The Reverend Delos "Bud" A. Humphrey, Jr. is not letting age, retirement and a hearing impairment slow him down. Blessed with a sharp mind, quick wit, and a heart devoted to selfless labor, this 78-year-old Maryknoller continues to serve his community with the same missionary zeal that got him started in Taiwan 52 years ago.
"Ever since I've been here, I've always been interested in migrants internal to Taiwan. In the early days - that's some 35 years ago - factories were springing up in a place called Houli. Accidents often happened there since (the laborers) were working in small, cramped places," says the silver-haired missionary.
"They also brought kids to the factory, and one kid lost a finger while working there. When I saw that, I felt I had to do something to help them, and I did."
Through the Institute for Social Action in China, Father Bud hooked up with a lawyer who drew up a document safeguarding the rights of occupational accident victims.
"If there was an accident, one referred to that document and got justice for the injured worker," he says.
Born in Rome, New York on October 18, 1927, Father Bud received his Bachelor of Arts degree in Philosophy in June 1949, his Master of Divinity in June 1953, and his Master of Arts degree in Theology in June 1954 at the Maryknoll Seminary in Ossining, New York.
On June 12, 1954, he was ordained a priest in the Annunciation Chapel at the Maryknoll Sisters Motherhouse in Ossining. Following a six-week break, Father Bud and the Reverend Robert Baudhuin sailed on the freighter, Laura Maersk, to Taiwan where they were assigned to the Maryknoll Mission in Taichung.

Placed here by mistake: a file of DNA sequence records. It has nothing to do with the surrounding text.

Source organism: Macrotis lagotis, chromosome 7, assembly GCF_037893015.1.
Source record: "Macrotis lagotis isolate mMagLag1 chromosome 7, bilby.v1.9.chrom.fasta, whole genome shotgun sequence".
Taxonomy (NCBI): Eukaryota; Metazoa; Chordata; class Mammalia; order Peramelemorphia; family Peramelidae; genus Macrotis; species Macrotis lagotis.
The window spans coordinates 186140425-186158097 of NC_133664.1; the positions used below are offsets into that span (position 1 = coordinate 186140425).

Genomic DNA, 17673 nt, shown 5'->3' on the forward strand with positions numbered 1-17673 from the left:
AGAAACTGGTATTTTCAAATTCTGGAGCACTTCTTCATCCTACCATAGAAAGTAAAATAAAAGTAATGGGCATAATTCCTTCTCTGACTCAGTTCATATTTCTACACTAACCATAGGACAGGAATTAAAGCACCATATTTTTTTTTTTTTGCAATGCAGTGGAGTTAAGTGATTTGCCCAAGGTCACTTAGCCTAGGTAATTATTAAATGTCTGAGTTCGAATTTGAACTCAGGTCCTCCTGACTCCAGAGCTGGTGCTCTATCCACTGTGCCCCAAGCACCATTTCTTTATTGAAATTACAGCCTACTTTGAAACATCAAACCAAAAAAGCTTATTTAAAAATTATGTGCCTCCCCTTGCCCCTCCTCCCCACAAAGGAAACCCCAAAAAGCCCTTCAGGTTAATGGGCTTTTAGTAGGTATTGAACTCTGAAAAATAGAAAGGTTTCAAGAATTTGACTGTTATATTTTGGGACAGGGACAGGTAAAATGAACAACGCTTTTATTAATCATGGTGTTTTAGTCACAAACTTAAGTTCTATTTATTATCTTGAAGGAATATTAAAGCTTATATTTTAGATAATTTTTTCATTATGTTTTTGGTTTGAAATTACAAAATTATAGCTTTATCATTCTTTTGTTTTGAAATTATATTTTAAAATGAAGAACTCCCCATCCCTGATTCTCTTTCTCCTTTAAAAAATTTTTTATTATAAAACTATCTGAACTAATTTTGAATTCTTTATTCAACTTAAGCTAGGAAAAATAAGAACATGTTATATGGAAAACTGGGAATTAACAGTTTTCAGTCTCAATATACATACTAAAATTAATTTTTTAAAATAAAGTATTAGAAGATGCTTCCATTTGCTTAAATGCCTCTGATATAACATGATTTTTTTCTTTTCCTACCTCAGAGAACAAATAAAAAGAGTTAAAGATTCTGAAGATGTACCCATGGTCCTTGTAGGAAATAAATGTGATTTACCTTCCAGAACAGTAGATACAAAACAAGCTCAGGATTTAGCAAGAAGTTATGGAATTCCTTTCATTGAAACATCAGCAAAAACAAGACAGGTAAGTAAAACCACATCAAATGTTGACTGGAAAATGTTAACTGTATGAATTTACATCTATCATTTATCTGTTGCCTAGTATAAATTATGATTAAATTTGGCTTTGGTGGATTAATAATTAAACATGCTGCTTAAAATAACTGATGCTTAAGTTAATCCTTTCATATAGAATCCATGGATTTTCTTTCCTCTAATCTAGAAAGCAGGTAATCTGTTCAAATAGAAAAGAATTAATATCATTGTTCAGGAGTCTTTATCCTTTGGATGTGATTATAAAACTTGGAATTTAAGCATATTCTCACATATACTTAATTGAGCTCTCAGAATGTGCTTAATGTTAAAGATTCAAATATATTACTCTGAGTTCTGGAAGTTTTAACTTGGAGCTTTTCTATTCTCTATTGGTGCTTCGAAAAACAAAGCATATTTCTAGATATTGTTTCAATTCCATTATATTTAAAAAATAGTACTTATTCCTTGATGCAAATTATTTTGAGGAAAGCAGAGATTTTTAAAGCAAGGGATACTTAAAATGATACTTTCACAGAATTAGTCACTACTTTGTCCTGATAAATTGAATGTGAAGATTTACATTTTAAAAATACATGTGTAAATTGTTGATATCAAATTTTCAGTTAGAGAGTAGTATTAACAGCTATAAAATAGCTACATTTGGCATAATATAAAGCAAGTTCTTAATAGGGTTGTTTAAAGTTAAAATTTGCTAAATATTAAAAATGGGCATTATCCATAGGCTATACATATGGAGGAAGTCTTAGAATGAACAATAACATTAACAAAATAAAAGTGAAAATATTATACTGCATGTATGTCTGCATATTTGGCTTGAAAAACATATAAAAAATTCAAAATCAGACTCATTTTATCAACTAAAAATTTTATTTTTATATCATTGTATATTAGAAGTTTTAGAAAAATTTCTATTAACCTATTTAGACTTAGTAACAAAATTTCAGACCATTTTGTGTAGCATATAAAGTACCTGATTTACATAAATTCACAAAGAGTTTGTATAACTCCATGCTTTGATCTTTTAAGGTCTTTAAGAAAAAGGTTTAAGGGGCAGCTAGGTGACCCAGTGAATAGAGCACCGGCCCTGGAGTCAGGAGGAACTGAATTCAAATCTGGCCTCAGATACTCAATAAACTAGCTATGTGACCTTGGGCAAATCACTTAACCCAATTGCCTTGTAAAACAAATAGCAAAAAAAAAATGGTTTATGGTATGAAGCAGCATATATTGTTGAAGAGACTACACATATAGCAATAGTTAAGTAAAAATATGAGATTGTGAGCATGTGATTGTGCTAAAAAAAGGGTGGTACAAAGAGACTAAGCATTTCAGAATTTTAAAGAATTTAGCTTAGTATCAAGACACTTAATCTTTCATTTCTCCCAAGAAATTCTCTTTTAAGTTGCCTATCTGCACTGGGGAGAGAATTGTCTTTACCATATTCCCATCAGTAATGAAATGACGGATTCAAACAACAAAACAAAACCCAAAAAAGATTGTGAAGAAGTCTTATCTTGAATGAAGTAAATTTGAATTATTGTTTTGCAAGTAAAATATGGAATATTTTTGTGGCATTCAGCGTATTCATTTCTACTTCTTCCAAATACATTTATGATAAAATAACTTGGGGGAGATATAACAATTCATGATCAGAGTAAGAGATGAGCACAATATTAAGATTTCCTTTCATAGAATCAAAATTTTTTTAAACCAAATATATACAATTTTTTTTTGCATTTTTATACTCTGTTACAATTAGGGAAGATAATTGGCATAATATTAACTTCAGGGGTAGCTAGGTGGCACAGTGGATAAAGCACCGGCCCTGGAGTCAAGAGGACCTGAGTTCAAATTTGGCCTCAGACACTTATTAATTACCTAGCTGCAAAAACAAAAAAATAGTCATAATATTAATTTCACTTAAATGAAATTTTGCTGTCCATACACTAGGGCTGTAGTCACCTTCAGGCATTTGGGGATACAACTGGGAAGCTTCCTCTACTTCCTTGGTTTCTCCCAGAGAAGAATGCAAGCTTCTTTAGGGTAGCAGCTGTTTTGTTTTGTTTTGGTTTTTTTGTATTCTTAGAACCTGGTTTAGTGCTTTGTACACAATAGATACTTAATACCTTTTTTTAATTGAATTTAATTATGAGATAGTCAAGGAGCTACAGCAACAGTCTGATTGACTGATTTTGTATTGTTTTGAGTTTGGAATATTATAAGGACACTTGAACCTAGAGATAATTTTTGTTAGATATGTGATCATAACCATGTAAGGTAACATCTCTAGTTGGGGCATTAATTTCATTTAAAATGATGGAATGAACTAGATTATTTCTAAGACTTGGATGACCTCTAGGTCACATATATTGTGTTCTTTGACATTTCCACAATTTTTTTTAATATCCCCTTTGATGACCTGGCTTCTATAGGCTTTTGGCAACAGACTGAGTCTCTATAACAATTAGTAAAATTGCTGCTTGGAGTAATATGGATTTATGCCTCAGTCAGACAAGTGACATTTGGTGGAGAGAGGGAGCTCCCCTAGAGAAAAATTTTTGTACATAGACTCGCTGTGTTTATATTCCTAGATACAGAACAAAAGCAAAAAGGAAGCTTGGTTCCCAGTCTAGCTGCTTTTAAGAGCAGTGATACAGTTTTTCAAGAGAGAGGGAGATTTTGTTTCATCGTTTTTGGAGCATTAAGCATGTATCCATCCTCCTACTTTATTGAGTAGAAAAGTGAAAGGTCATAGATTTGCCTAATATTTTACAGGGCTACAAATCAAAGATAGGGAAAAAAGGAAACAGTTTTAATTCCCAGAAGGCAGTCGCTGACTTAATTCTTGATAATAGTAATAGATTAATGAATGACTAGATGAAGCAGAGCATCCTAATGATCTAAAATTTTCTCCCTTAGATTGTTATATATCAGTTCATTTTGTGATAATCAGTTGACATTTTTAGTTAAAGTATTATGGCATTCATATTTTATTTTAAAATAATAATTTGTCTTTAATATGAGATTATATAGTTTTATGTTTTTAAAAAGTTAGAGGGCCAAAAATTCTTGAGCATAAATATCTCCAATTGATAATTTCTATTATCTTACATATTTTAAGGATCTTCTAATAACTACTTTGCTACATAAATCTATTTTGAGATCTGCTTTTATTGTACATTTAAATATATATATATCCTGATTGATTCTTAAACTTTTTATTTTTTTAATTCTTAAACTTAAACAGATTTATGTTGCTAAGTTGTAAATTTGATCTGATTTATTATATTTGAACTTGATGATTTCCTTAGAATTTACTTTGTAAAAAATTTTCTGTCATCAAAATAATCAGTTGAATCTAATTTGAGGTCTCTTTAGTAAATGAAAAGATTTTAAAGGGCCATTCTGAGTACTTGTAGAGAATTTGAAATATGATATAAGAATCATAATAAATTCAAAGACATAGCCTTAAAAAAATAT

"After language studies in Changhua and at our new Maryknoll Center House in Taichung, I was appointed assistant to Father Michael O'Connor, pastor of the Catholic mission in Tienchung from 1955 to 1956. The next year, I was transferred to the Mission in Nantou as assistant to Father Arthur Lacroix from 1956 to 1957. During these two busy and challenging years, we baptized more than 500 Catholics in each parish," Father Bud says.
From 1957 to 1960, he served as an assistant to the Reverend Patrick Donnelly in their Mission in Lotsu. He was also director of the Men's Catechist School of the Taichung Diocese.
"Together with Mr. Yeh Dung-ding and Father Paul Yang, we trained about 60 diocesan catechists for lowland and mountain missions," says the priest.
He later succeeded the Reverend Francis Daubert as pastor of the Catholic Mission in Wu-Jih Hsiang, Taichung County in 1961.
"Bishop William Kupfer wanted to make Nantun district of Taichung City the center of a new parish which would include Setun district and Wu-Jih Hsiang as outstations. At that time, there were only four Catholics in Nantun, but many people came forth to help. The new mission was growing quickly and I purchased land in Nantun and Setun to accommodate the expansion. Those happy days passed quickly and it was soon time for my next furlough," he says.
To Father Bud, learning is a never-ending process.
When he went on his second break in 1967, he took updating courses in theology at Manhattan College in the Bronx. (Father Bud received his Doctor of Ministry on June 4, 1983. - Ed.)